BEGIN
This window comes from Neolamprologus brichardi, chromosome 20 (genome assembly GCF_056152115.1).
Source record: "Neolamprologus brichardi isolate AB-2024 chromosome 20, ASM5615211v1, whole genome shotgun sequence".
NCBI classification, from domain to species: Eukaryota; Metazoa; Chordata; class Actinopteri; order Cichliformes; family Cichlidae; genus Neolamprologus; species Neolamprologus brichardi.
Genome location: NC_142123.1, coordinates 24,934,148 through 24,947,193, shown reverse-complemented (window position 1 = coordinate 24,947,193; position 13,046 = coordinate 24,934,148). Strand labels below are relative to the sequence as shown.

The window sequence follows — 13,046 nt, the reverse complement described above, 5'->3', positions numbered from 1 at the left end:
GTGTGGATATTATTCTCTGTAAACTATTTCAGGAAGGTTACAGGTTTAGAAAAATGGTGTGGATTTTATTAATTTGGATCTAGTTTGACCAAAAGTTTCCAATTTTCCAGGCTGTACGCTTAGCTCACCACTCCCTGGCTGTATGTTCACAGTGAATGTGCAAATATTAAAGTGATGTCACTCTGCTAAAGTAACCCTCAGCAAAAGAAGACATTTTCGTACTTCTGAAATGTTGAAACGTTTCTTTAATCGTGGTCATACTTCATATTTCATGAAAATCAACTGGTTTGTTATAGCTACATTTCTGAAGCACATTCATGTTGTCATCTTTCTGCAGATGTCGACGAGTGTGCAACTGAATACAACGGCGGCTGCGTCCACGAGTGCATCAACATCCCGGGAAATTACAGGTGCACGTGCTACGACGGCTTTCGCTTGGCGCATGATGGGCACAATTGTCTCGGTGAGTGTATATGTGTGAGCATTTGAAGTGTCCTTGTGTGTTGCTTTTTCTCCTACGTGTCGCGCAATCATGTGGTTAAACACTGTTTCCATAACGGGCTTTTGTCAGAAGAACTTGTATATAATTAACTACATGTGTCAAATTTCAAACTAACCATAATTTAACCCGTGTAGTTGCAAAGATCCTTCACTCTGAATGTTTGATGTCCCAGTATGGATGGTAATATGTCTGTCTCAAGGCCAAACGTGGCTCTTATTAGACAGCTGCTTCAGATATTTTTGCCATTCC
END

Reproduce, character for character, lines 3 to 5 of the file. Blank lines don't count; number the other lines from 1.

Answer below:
NCBI classification, from domain to species: Eukaryota; Metazoa; Chordata; class Actinopteri; order Cichliformes; family Cichlidae; genus Neolamprologus; species Neolamprologus brichardi.
Genome location: NC_142123.1, coordinates 24,934,148 through 24,947,193, shown reverse-complemented (window position 1 = coordinate 24,947,193; position 13,046 = coordinate 24,934,148). Strand labels below are relative to the sequence as shown.

The window sequence follows — 13,046 nt, the reverse complement described above, 5'->3', positions numbered from 1 at the left end: